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UNTO THEE DO I LIFT UP MINE EYES
Psalms 121 has, "I will lift up mine eyes unto the mountains"; but this finds the singer lifting up his eyes unto God himself.
THE TEXT OF THE PSALM
"Unto thee do I lift up mine eyes,
O thou that sittest in the heavens.
Behold, as the eyes of servants look unto the hand of their master,
As the eyes of a maid to the hand of her mistress;
So our eyes look unto Jehovah our God,
Until he have mercy upon us.
Have mercy upon us, O Jehovah, have mercy upon us;
For we are exceedingly filled with contempt.
Our soul is exceedingly filled
With the scoffing of those that are at ease,
And with the contempt of the proud."
Regarding the date and authorship of this psalm, nothing is definitely known. "The only circumstance which throws any light on its origin is the statement in Psalms 123:3-4 that the people of God were exposed to derision and contempt." Of course, that could have been the case in a number of circumstances in the long history of the chosen people.
We cannot fully agree with Leupold who said of this psalm that, "There is nothing powerful, moving, or sublime that finds expression here. A quiet submissive tone prevails throughout. It is subdued in character; there is no loud complaint, or impetuous plea." It is these very qualities which, to us, makes the psalm so attractive. McCaw found in this psalm, "A glad certainty of mercy for the defamed," which he contrasted with the "Sad theme of expectation of God's judgment on the defamers in Psalms 120."
"O thou that sittest in the heavens" (Psalms 123:1). "It was doubtless this very first verse that led to this psalm's selection for the collection of processional songs. `God is still on his throne,' is the reassuring message for the pilgrims," making their tiresome and dangerous journey to Jerusalem.
"As the eyes of servants... as the eyes of a maid" (Psalms 123:2). The imagery here is drawn from the behavior of ancient slaves, whose conduct is eloquently described by Barnes. In some oriental palaces or `great houses' there were many slaves who customarily stood in silence, intensely prepared to do the bidding of their masters, looking steadily upon the hands of their `lords,' who usually signaled their desires by motions of the hand.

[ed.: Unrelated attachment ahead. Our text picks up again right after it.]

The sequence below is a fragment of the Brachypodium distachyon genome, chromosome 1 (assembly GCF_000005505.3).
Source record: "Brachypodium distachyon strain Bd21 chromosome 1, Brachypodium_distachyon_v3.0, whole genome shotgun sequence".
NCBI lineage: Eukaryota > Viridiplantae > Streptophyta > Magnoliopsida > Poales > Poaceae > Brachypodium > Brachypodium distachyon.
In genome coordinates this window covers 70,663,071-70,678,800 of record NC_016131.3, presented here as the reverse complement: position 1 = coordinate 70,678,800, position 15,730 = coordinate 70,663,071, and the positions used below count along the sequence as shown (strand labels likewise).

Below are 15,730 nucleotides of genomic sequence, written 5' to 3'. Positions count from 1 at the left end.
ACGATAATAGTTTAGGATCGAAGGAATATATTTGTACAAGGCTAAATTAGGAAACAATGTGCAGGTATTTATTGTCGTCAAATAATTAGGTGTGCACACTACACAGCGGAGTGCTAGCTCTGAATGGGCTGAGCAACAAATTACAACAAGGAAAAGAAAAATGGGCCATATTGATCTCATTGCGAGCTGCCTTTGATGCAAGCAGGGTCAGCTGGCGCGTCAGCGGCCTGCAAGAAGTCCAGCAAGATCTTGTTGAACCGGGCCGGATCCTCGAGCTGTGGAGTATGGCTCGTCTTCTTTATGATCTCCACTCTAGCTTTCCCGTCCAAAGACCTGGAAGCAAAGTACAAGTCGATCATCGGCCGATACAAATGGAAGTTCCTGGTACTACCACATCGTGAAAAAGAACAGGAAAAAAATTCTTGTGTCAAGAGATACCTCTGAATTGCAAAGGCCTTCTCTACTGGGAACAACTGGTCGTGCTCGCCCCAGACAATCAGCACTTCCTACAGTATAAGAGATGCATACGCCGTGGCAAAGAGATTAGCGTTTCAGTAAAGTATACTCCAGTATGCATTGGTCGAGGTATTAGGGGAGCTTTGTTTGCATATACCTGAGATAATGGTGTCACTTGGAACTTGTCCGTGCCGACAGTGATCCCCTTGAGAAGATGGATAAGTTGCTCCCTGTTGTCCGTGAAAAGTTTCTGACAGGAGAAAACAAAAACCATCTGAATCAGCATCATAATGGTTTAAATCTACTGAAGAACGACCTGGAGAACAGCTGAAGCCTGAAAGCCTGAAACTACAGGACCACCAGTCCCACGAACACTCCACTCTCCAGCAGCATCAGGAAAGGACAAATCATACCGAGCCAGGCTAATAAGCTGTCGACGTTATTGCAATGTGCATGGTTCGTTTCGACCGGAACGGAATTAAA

"Until he have mercy upon us" (Psalms 123:2). There is a patient waiting upon the will of God here which is very beautiful. It reminds us of what Jesus said, "In your patience ye shall win your souls" (Luke 21:19). There is exhibited here no anxious hurry or any doubt whatever. There is a calm and certain assurance that God, in his own time and manner, will provide the needed relief.
"Have mercy upon us ... we are exceedingly filled with contempt" (Psalms 123:3). We hardly know what to make of Leupold's comment here that, "The psalmist did not even venture to pray for mercy." To us, it appears that the double appeal, "Have mercy upon us; have mercy upon us" has all the elements of effective prayer. It is almost like the prayer of the publican in Luke 18:13, lacking only the confession of sin.
"Contempt" (Psalms 123:3). It is significant here that contempt is the only opposition mentioned; but as Kidner noted, "Contempt is cold steel; it goes deeper into the spirit than any other kind of rejection. In the Sermon on the Mount, Christ ranked it even more murderous than anger." "Whosoever shall say to a brother, `Thou fool,' shall be in danger of the hell of fire" (Matthew 5:22b).
In the face of the contemptuous scorn and hatred of the unbelieving world around us, Christians can identify with this psalm. "The words here can speak for our contemporaries under persecution and can give us words to pray in unison with them."
"The scoffing of those who are at ease ... the contempt of the proud" (Psalms 123:4). These lines identify the source of the contempt mentioned in the preceding verse. "Those who are at ease," and "the proud" are reference to the world's wealthy and affluent. We appreciate the discerning words of Addis regarding such people.
"The contempt of the proud may have been caused by their own wealth, and by the poverty of the godly. `Poor' and `godly' are almost synonymous. The Hebrew Bible often uses one and the same word for `poor,' `afflicted' and `humble.'"
Coffman's Commentaries reproduced by permission of Abilene Christian University Press, Abilene, Texas, USA. All other rights reserved.
Coffman, James Burton. "Commentary on Psalms 123". "Coffman's Commentaries on the Bible". https://www.studylight.org/
the Fifth Week after Easter